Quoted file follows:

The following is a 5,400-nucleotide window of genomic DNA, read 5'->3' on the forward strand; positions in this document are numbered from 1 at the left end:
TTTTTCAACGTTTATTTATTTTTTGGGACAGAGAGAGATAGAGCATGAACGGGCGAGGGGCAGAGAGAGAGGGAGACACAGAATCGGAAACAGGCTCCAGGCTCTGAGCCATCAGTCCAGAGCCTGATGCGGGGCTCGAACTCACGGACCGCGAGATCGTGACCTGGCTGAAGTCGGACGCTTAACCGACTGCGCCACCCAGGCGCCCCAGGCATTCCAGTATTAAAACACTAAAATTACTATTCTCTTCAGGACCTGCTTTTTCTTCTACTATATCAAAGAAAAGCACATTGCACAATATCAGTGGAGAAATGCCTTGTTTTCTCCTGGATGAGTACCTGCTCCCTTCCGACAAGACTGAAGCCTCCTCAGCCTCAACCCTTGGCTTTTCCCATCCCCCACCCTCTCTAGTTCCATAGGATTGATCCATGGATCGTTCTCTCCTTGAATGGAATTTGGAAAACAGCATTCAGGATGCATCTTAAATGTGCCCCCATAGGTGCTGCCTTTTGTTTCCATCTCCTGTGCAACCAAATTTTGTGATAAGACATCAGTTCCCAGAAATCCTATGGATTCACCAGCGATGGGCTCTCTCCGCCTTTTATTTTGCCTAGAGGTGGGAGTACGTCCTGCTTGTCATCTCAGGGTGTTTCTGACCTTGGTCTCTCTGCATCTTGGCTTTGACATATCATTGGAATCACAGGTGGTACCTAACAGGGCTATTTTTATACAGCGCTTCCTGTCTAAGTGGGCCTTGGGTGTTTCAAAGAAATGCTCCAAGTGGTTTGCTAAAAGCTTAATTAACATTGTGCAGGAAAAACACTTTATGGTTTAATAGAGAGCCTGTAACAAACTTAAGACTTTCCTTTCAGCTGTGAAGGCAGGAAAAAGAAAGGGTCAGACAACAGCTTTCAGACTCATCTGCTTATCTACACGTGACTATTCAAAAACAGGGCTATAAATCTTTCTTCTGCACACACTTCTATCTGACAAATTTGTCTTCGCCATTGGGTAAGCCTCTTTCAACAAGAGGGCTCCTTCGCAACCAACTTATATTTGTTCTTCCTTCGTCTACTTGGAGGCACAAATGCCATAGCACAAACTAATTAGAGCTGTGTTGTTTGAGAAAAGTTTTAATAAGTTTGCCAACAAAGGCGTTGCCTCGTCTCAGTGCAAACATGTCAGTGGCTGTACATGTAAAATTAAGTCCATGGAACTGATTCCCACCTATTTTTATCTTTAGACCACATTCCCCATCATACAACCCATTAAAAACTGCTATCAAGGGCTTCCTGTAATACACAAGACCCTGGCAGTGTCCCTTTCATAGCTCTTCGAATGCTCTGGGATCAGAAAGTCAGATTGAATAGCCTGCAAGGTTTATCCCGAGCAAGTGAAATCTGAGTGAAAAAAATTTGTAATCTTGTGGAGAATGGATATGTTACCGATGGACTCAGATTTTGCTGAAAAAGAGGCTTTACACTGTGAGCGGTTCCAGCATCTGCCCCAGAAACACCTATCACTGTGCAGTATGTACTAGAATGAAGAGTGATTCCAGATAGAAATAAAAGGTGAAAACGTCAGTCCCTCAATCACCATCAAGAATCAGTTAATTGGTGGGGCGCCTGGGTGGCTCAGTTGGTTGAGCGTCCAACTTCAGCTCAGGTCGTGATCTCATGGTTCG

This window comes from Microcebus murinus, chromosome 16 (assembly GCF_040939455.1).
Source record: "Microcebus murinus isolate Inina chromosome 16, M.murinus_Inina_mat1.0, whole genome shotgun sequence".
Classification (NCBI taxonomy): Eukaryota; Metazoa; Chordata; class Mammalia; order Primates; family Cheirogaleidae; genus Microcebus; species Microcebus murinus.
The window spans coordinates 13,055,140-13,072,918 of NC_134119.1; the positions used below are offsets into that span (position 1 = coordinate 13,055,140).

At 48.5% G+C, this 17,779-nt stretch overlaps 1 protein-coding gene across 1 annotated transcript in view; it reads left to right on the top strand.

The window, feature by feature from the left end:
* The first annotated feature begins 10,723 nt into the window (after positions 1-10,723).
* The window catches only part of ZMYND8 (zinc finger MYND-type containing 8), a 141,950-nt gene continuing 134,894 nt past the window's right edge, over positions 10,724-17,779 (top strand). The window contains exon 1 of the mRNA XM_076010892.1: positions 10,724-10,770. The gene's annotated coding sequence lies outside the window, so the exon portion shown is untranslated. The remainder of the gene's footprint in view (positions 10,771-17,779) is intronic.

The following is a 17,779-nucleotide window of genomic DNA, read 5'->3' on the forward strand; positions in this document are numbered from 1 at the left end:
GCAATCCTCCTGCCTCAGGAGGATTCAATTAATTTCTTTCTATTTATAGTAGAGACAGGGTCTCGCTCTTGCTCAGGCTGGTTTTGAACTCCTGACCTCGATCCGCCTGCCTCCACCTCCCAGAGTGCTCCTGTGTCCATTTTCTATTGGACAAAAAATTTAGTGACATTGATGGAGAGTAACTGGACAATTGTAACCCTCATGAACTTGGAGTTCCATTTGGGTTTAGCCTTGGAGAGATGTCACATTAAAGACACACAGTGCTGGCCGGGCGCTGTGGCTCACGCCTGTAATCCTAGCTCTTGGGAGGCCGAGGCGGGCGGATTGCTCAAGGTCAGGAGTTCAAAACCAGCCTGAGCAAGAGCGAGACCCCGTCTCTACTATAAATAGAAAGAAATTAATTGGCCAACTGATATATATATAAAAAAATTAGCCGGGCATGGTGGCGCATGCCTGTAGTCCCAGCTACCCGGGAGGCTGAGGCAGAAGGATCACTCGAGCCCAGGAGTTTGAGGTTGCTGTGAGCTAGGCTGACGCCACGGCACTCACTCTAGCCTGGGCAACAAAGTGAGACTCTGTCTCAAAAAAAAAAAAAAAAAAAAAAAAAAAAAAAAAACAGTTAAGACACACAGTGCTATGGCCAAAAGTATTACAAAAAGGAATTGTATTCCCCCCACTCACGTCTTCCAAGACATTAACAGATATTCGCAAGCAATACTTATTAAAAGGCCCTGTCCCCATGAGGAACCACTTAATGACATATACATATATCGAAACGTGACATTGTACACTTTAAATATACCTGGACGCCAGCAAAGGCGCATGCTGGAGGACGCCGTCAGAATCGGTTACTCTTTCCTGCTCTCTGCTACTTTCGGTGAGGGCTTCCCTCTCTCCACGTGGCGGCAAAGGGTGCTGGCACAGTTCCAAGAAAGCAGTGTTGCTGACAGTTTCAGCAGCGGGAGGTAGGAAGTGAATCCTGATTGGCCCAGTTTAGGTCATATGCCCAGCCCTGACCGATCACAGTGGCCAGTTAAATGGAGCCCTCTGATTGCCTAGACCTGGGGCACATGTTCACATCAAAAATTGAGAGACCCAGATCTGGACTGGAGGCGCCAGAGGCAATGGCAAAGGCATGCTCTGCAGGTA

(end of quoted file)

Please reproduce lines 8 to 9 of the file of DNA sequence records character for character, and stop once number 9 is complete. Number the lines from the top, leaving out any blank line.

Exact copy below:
The window, feature by feature from the left end:
* The first annotated feature begins 10,723 nt into the window (after positions 1-10,723).